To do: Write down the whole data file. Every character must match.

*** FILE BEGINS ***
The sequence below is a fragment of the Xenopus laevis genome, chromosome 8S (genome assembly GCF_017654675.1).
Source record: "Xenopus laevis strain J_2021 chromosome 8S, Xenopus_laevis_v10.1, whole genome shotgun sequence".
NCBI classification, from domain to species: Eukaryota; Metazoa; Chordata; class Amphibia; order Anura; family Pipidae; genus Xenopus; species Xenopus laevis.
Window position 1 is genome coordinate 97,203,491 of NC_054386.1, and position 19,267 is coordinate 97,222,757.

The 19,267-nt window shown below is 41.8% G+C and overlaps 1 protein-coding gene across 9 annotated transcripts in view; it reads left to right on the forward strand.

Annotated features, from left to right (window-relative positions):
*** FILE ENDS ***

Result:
The sequence below is a fragment of the Xenopus laevis genome, chromosome 8S (genome assembly GCF_017654675.1).
Source record: "Xenopus laevis strain J_2021 chromosome 8S, Xenopus_laevis_v10.1, whole genome shotgun sequence".
NCBI classification, from domain to species: Eukaryota; Metazoa; Chordata; class Amphibia; order Anura; family Pipidae; genus Xenopus; species Xenopus laevis.
Window position 1 is genome coordinate 97,203,491 of NC_054386.1, and position 19,267 is coordinate 97,222,757.

The 19,267-nt window shown below is 41.8% G+C and overlaps 1 protein-coding gene across 9 annotated transcripts in view; it reads left to right on the forward strand.

Annotated features, from left to right (window-relative positions):